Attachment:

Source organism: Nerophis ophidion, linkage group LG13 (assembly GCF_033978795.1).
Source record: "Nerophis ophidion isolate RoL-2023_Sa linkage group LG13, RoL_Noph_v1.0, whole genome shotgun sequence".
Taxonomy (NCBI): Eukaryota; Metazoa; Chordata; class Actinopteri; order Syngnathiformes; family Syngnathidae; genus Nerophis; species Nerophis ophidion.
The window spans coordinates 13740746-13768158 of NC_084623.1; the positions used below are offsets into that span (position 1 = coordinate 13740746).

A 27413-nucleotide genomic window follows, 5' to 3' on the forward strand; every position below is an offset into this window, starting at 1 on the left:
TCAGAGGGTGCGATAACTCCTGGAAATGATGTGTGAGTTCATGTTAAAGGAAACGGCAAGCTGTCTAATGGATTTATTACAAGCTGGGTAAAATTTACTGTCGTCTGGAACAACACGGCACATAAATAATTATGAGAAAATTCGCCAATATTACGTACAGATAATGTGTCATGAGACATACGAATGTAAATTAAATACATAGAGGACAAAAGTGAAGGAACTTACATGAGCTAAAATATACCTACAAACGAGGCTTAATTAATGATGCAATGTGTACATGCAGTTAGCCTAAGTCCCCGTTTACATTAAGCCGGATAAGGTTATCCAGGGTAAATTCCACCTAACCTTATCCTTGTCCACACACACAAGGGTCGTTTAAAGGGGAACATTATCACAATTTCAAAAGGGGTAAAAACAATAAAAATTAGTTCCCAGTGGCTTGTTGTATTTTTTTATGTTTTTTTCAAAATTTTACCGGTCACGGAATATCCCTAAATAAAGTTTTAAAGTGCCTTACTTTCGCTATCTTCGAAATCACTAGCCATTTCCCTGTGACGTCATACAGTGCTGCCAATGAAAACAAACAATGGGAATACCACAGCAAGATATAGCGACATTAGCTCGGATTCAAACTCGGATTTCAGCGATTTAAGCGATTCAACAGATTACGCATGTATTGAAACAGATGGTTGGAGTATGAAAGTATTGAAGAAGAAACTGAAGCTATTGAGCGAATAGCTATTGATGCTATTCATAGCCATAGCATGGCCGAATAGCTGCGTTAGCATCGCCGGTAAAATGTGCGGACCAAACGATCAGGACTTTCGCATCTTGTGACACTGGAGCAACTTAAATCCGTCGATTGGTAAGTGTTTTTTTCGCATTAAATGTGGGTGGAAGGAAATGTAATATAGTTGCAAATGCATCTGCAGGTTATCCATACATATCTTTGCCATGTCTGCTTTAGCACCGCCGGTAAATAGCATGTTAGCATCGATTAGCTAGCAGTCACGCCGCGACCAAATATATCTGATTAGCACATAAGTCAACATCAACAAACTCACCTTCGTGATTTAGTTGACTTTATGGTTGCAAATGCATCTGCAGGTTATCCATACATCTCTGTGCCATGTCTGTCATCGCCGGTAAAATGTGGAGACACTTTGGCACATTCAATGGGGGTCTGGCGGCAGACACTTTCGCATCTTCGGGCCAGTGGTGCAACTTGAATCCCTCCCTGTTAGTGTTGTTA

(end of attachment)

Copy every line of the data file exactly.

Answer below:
Source organism: Nerophis ophidion, linkage group LG13 (assembly GCF_033978795.1).
Source record: "Nerophis ophidion isolate RoL-2023_Sa linkage group LG13, RoL_Noph_v1.0, whole genome shotgun sequence".
Taxonomy (NCBI): Eukaryota; Metazoa; Chordata; class Actinopteri; order Syngnathiformes; family Syngnathidae; genus Nerophis; species Nerophis ophidion.
The window spans coordinates 13740746-13768158 of NC_084623.1; the positions used below are offsets into that span (position 1 = coordinate 13740746).

A 27413-nucleotide genomic window follows, 5' to 3' on the forward strand; every position below is an offset into this window, starting at 1 on the left:
TCAGAGGGTGCGATAACTCCTGGAAATGATGTGTGAGTTCATGTTAAAGGAAACGGCAAGCTGTCTAATGGATTTATTACAAGCTGGGTAAAATTTACTGTCGTCTGGAACAACACGGCACATAAATAATTATGAGAAAATTCGCCAATATTACGTACAGATAATGTGTCATGAGACATACGAATGTAAATTAAATACATAGAGGACAAAAGTGAAGGAACTTACATGAGCTAAAATATACCTACAAACGAGGCTTAATTAATGATGCAATGTGTACATGCAGTTAGCCTAAGTCCCCGTTTACATTAAGCCGGATAAGGTTATCCAGGGTAAATTCCACCTAACCTTATCCTTGTCCACACACACAAGGGTCGTTTAAAGGGGAACATTATCACAATTTCAAAAGGGGTAAAAACAATAAAAATTAGTTCCCAGTGGCTTGTTGTATTTTTTTATGTTTTTTTCAAAATTTTACCGGTCACGGAATATCCCTAAATAAAGTTTTAAAGTGCCTTACTTTCGCTATCTTCGAAATCACTAGCCATTTCCCTGTGACGTCATACAGTGCTGCCAATGAAAACAAACAATGGGAATACCACAGCAAGATATAGCGACATTAGCTCGGATTCAAACTCGGATTTCAGCGATTTAAGCGATTCAACAGATTACGCATGTATTGAAACAGATGGTTGGAGTATGAAAGTATTGAAGAAGAAACTGAAGCTATTGAGCGAATAGCTATTGATGCTATTCATAGCCATAGCATGGCCGAATAGCTGCGTTAGCATCGCCGGTAAAATGTGCGGACCAAACGATCAGGACTTTCGCATCTTGTGACACTGGAGCAACTTAAATCCGTCGATTGGTAAGTGTTTTTTTCGCATTAAATGTGGGTGGAAGGAAATGTAATATAGTTGCAAATGCATCTGCAGGTTATCCATACATATCTTTGCCATGTCTGCTTTAGCACCGCCGGTAAATAGCATGTTAGCATCGATTAGCTAGCAGTCACGCCGCGACCAAATATATCTGATTAGCACATAAGTCAACATCAACAAACTCACCTTCGTGATTTAGTTGACTTTATGGTTGCAAATGCATCTGCAGGTTATCCATACATCTCTGTGCCATGTCTGTCATCGCCGGTAAAATGTGGAGACACTTTGGCACATTCAATGGGGGTCTGGCGGCAGACACTTTCGCATCTTCGGGCCAGTGGTGCAACTTGAATCCCTCCCTGTTAGTGTTGTTA